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Taleb Tells Us How To Fix What Broke
Old 04-20-2009, 10:37 AM   #1
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Taleb Tells Us How To Fix What Broke

FT.com / Comment / Opinion - Ten principles for a Black Swan-proof world
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Old 04-20-2009, 08:43 PM   #2
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So ban corporations from getting too large (1), ban complex financial products (5), ban derivatives (6), ban leverage buyouts (10), fire all of the financial professionals and economists and replace them with ?? (3), and somehow find a way to finance retirement without financial assets (9).

Sounds reasonable. And achievable, too.
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Old 04-20-2009, 09:16 PM   #3
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Great article. I agree with everything Taleb says. He is my hero.

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and somehow find a way to finance retirement without financial assets
I think he means without risky financial assets. After the past decade and especially the past year, for retirement planning I've personally been less interested in equities and more interested in investments in TIPS and annuities and books like Zvi Bodie's, Worry Free Investing.
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Old 04-21-2009, 02:22 AM   #4
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Wow, I had a very different take on the article, unless we're collectively being sarcastic. It seemed to me that half of what he proposed is impossible, and the other half will never happen, at least not definitively.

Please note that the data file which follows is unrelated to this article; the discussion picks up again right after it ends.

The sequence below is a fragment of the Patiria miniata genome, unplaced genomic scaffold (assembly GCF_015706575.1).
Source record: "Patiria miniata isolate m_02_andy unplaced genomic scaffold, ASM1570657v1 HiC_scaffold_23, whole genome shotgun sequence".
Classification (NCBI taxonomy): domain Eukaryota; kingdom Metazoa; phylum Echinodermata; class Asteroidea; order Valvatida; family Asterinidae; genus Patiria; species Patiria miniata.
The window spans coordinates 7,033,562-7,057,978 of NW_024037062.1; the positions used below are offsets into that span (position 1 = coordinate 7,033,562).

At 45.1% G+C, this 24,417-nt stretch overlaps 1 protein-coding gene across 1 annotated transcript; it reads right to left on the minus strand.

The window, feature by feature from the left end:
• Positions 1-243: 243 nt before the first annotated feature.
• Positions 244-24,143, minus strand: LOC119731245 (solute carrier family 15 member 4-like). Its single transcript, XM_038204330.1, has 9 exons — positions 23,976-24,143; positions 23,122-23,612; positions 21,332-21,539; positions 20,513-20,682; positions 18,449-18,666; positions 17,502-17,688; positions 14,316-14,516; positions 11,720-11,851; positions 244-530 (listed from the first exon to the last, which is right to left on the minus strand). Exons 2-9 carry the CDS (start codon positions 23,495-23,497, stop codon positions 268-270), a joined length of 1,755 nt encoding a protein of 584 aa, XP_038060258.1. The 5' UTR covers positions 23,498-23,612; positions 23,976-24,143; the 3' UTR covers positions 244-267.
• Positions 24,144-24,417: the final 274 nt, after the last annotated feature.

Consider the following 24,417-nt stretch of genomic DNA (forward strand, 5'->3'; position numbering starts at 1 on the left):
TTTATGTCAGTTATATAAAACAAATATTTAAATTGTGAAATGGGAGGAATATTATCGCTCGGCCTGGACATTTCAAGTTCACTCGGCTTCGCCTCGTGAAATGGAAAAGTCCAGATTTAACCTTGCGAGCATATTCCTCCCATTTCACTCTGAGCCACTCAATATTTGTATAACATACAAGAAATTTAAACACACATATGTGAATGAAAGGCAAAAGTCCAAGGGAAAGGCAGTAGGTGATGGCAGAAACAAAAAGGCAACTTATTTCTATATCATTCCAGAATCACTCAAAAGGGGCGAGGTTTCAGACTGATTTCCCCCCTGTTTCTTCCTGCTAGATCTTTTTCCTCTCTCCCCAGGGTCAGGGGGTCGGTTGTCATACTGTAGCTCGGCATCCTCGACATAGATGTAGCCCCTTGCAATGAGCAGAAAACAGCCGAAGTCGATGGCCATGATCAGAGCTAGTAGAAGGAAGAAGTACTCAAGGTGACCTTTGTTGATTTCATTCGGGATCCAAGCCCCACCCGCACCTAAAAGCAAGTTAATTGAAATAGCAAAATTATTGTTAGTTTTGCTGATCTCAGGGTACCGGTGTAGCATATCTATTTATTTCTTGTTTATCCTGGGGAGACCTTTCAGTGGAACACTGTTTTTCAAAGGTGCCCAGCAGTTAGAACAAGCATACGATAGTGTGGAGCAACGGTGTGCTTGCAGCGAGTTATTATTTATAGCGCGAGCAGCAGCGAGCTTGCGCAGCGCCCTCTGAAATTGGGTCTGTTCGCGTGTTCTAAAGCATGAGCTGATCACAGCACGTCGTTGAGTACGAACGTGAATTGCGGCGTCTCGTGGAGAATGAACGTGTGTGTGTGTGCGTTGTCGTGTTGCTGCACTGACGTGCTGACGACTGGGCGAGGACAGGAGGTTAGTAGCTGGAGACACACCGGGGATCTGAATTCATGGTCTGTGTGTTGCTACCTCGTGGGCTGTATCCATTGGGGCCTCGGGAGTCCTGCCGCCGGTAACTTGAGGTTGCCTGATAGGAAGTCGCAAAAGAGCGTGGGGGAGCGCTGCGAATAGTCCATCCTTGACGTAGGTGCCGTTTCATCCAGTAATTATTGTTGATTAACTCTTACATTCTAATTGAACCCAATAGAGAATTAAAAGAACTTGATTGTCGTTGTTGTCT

But then, I'm so sick of black swan this, black swan that. He's had his 15 minutes of fame, already.
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Old 04-21-2009, 09:13 AM   #5
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Wow, I had a very different take on the article, unless we're collectively being sarcastic.
I don't get it either unless they don't understand the article.

The article is repeating some basic economic advise. Instead of the Black Swan context it could have been capitalism 101.
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Old 04-21-2009, 09:21 AM   #6
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He missed the most obvious requirement: Ban all investments except those which increase in value.
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Old 04-21-2009, 09:36 AM   #7
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I agree that we need some regulatory changes, and I'm afraid we're going to go back to business as usual, but his list is too long.

Here's my list: If you are doing banking (i.e. borrowing so that you can lend, assuming credit and liquidity risk) you need to be regulated like a bank. Regulation involves significant capital requirements (keep leverage down). Keep banks separate from other financial institutions.

I can think of a few details on capital: Don't let capital requirements shrink when securities are pooled. Capital ratios get larger when firms get larger. Capital requirements are higher on loans to other banks.